Breakdown of an Impersonation Attack: Using IPFS and Personalization to Improve Attack Success

Breakdown of Impersonation AttackDetails from a simple impersonation phishing attack show how well thought out these attacks really are in order to heighten their ability to fool victims and harvest credentials.

Credential harvesting scams are pretty simple at face value: send an email that links to a spoofed login page/website, and let the credentials roll on in.  But advancements in security solutions and their detection capabilities have caused attackers to evolve specific parts of an attack to make them easier to execute, easier to believe, and harder to detect.

According to security researchers at Inky, a new ChatGPT-themed scam has been spotted that uses very specific execution worth noting that revolves around a malicious URL found within a phishing email that asks recipients to verify their email address.  The URL looks similar to the following (which has been modified and is benign):


There are two interesting parts to the URL, according to inky – first the use of “ipfs[.]dweb[.]link”.  The “ipfs” refers to the Interplanetary File System, a decentralized peer-to-peer file sharing network used to store and share data. By using IPFS, websites set up by attackers can’t be easily shutdown (if at all) due to the decentralized nature of the hosting.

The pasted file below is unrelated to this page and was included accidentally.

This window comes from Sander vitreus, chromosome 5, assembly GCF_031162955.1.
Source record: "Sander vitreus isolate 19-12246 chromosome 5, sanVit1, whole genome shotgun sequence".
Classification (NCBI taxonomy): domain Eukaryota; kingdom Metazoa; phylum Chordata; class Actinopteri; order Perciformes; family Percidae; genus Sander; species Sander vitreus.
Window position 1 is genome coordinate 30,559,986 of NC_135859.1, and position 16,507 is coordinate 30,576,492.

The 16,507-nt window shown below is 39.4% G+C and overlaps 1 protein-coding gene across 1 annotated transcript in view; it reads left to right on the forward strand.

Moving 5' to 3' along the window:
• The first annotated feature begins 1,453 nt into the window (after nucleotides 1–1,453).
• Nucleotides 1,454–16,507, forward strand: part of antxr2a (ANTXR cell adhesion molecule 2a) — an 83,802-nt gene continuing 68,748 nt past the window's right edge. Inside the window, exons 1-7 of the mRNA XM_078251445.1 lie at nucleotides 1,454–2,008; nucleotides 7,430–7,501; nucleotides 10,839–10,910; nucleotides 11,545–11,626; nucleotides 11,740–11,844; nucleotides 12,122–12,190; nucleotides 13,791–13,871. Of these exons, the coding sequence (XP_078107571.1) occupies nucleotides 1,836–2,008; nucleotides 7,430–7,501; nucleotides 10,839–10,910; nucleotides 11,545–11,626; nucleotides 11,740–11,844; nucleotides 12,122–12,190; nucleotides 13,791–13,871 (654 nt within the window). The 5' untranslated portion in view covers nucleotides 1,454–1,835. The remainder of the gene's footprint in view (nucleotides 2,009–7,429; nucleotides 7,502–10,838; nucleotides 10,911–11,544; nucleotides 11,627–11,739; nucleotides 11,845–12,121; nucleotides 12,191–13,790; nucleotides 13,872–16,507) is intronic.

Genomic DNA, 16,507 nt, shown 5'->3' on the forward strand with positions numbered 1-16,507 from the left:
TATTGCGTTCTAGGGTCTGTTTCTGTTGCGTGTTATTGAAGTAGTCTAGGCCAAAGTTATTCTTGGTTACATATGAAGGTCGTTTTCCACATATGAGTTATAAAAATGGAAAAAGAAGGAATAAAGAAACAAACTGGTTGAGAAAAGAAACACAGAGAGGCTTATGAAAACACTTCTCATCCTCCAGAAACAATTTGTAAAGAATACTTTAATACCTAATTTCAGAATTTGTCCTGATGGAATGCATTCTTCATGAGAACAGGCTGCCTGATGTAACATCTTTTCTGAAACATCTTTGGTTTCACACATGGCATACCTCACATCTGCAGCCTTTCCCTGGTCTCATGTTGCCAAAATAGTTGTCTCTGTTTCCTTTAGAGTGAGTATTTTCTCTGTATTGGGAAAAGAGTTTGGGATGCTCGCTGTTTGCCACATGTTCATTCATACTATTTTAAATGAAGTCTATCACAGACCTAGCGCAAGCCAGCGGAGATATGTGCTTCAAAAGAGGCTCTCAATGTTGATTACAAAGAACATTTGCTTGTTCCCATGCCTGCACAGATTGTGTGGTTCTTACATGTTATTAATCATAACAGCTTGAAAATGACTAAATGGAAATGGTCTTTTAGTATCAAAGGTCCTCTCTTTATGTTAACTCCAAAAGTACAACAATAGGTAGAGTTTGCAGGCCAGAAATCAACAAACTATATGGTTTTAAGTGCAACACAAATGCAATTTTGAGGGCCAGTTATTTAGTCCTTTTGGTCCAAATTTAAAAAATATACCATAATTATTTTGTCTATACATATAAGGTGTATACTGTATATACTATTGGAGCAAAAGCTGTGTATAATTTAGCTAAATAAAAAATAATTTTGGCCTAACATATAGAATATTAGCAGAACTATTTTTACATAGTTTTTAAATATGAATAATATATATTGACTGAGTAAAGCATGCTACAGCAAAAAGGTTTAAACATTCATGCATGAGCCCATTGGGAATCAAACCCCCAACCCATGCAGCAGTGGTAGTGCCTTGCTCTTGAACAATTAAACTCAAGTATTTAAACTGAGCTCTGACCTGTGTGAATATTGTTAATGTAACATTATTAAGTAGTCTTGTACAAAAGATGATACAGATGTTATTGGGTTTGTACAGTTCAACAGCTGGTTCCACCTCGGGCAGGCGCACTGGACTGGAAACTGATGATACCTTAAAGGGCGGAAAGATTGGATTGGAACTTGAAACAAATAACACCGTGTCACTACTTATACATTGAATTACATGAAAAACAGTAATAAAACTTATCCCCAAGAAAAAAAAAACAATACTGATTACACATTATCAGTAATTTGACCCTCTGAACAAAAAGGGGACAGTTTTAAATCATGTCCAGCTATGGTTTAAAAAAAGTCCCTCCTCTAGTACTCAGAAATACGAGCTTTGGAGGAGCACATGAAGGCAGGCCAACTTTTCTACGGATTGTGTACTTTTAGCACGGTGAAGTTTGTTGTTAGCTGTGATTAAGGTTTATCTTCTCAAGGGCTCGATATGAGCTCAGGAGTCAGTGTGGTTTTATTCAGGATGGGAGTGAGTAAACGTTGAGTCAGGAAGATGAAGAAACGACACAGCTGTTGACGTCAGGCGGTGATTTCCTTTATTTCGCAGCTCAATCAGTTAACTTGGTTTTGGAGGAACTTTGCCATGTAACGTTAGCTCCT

Second, is the mention of another domain – “” in the example above. The domain used references a spoofed website that should be presented to convince the potential victim they are presenting credentials on a legitimate website. Assuming there are a number of possible sites ready and waiting, attackers only need to change a few characters in a malicious string and they are able to personalize an attack on yet another potential victim company.

These attack details show how attackers are approaching the act of cyber attacks; modular kits with extensible infrastructure to ensure both availability and believability all enhance the attacker’s speed of execution and success rate.

Your defense against such attacks is to educate users on how to respond to any unsolicited email asking for credentials (spoiler, the answer is Don’t provide credentials! – something taught in Security Awareness Training.

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Topics: Email Security

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